DUBLIN, Nov. 21 (Xinhua) -- Ireland reported 344 new COVID-19 cases on Saturday, bringing the country's caseload to 70,143, according to the Irish Department of Health.
Four more people died from COVID-19, bringing the death toll in the country to 2,022, said the department in a statement.
According to the department, there are currently 269 COVID-19 patients being treated in hospitals across the country, of whom 32 are in intensive care units.
Earlier this week, Tony Holohan, chief medical officer of the Department of Health, said that he was increasingly concerned that the positive trends emerging recently had not been maintained.
According to Holohan, the five-day moving average of daily cases in Ireland had increased from an average of 350 cases on Nov. 11 to 424 on Nov. 17.
Since then, there is no obvious improvement of the situation with the daily cases in the country still averaging nearly 370 in the past five days, according to official statistics.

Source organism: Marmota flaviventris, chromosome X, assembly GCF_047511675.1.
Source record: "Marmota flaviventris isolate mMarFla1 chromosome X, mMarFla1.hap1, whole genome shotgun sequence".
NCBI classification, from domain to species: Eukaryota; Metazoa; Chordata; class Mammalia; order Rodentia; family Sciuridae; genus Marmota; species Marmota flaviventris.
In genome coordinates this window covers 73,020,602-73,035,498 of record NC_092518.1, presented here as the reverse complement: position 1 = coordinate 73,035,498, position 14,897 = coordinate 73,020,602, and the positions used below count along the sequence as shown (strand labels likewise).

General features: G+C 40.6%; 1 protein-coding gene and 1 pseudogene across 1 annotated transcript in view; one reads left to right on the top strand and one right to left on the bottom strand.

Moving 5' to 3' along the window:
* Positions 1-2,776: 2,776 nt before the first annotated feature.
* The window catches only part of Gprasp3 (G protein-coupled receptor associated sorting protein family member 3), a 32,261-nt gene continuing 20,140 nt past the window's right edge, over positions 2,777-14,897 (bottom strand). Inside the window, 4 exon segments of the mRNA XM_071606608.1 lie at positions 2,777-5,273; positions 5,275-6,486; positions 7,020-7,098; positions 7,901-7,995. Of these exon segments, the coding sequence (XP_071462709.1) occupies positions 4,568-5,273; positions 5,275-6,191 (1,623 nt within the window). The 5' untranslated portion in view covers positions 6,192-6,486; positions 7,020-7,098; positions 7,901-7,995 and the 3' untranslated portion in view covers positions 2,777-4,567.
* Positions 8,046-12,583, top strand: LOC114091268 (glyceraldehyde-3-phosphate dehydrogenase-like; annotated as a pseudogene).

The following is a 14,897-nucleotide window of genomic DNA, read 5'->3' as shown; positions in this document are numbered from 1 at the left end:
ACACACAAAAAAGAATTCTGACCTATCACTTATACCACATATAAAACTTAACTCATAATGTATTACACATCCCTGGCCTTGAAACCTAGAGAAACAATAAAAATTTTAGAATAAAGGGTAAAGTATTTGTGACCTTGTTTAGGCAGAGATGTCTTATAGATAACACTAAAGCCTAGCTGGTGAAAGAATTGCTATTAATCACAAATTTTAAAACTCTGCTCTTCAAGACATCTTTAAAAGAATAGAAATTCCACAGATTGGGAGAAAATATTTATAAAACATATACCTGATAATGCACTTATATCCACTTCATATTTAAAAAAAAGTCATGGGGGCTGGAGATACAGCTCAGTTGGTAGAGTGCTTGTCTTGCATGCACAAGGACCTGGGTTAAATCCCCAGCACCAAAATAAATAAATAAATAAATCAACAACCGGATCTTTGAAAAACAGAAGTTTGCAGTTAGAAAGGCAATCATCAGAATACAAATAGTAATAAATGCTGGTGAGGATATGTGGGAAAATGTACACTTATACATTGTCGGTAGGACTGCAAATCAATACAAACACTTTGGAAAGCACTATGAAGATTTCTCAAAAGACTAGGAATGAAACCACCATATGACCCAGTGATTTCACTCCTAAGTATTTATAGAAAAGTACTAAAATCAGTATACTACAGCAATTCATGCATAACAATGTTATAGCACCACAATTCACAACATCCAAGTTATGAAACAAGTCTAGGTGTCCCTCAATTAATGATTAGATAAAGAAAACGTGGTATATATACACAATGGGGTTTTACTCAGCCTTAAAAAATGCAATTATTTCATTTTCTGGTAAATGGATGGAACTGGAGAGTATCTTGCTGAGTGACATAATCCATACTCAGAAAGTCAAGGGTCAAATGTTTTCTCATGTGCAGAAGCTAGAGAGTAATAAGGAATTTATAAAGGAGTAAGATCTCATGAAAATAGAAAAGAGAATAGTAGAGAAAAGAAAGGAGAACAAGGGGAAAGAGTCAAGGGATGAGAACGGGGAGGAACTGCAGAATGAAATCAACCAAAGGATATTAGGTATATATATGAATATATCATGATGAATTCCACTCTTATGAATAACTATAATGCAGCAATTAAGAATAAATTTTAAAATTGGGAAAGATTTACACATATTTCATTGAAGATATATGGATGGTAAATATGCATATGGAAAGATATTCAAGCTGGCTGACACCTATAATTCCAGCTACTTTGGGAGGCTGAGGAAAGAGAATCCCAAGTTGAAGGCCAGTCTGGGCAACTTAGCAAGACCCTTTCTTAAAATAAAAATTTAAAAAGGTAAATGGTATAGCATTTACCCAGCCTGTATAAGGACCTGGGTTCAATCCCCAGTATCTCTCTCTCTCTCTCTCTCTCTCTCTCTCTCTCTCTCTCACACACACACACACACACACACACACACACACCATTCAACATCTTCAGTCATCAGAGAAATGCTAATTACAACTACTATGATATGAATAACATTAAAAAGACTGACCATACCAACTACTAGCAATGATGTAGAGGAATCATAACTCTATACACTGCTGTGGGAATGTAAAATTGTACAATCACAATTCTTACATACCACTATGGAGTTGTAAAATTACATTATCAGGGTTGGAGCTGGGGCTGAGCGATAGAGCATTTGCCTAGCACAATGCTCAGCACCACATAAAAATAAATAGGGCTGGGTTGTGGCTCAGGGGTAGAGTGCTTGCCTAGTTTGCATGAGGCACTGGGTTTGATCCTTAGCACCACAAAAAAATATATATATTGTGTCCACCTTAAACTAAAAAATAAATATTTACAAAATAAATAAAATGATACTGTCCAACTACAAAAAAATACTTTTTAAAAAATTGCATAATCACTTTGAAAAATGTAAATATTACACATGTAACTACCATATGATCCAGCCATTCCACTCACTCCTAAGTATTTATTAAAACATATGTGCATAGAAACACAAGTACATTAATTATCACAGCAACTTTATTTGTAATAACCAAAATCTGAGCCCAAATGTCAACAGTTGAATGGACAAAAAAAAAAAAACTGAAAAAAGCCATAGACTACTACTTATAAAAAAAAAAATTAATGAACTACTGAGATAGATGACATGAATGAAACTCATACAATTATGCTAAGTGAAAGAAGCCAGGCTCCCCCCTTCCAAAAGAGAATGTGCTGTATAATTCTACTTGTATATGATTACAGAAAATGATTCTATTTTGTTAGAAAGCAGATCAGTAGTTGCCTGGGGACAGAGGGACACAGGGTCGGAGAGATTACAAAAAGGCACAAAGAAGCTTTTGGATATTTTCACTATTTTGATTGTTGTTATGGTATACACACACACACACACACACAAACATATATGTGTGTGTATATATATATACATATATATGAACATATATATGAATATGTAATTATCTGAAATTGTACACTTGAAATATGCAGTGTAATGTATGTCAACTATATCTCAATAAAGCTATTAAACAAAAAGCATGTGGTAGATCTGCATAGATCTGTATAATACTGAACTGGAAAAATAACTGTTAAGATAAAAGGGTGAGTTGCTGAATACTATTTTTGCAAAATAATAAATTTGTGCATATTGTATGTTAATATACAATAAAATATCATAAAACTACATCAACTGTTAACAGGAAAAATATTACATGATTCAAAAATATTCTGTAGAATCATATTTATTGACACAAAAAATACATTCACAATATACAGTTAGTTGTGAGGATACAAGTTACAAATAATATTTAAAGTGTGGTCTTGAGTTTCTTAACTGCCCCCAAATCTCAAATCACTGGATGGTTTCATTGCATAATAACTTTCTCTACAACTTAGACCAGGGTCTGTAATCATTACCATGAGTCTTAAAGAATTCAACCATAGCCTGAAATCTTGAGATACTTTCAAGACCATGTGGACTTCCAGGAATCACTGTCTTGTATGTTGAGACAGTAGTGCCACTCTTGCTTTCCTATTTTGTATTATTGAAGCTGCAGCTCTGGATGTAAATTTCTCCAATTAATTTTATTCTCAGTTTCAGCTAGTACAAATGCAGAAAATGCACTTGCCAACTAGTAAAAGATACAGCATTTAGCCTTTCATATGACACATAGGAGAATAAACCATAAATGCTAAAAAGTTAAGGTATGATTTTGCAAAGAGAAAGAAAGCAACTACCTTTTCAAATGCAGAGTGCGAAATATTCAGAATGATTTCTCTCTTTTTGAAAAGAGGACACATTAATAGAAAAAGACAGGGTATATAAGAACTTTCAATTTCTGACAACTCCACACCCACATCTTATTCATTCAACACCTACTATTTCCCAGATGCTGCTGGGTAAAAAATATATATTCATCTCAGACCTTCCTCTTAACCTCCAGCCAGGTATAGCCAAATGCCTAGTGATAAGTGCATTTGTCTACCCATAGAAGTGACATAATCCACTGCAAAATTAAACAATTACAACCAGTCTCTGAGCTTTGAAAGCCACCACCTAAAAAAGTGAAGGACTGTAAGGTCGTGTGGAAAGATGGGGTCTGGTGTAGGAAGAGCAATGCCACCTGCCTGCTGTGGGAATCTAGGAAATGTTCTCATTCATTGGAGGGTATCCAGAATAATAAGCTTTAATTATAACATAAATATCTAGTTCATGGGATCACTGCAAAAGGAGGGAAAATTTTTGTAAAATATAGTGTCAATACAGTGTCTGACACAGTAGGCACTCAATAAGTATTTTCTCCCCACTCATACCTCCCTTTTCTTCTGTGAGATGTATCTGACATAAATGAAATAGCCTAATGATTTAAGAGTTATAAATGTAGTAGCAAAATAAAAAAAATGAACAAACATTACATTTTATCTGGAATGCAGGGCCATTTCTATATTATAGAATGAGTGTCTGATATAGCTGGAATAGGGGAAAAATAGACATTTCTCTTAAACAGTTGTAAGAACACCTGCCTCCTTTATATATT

The Irish government is continuing discussions over the weekend on what COVID-19 restrictions should be in place when the current Level-5 or the highest level restrictions expire at the end of this month, reported the Irish national radio and television broadcaster RTE.
The report quoted government sources as saying that Irish Prime Minister Micheal Martin wants the country to exit Level-5 restrictions on Dec. 1.
But no decision has been made though there is a growing expectation that the country will move to Level-3 restrictions next month, said the report.
Ireland moved to Level-5 restrictions on midnight of Oct. 21 following an outbreak of the second wave of the pandemic in the country.
Under Level-5 restrictions, the entire country is virtually under a lockdown with minimum movement of people and economic activities being allowed.